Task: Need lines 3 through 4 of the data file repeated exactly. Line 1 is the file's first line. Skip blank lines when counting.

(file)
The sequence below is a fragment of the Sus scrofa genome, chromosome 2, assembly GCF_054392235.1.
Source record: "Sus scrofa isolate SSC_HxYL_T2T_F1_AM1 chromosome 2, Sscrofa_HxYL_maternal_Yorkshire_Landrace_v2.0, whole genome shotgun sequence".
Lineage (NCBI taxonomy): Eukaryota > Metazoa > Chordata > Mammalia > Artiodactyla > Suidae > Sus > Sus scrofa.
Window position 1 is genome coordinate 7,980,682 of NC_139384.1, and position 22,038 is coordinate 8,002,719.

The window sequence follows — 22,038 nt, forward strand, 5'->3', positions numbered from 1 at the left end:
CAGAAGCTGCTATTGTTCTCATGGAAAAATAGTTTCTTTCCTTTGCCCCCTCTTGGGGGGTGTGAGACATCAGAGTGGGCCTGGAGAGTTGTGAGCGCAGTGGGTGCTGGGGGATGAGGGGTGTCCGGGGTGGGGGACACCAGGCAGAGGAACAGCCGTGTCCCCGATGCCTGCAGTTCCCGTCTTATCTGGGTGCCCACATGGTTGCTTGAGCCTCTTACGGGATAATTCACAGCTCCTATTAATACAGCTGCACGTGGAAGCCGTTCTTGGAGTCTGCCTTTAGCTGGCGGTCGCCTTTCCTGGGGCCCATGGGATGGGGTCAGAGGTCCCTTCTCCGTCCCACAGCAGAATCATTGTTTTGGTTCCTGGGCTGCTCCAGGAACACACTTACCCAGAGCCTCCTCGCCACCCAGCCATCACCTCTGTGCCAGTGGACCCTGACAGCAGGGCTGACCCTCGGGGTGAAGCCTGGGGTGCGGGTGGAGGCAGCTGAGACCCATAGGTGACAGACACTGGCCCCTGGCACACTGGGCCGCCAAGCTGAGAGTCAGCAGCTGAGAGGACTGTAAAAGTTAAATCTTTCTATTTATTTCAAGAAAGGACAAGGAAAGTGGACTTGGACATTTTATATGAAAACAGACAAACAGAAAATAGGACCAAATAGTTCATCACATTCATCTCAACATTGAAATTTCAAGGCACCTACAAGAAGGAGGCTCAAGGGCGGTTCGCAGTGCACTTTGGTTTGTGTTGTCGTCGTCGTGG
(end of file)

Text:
Lineage (NCBI taxonomy): Eukaryota > Metazoa > Chordata > Mammalia > Artiodactyla > Suidae > Sus > Sus scrofa.
Window position 1 is genome coordinate 7,980,682 of NC_139384.1, and position 22,038 is coordinate 8,002,719.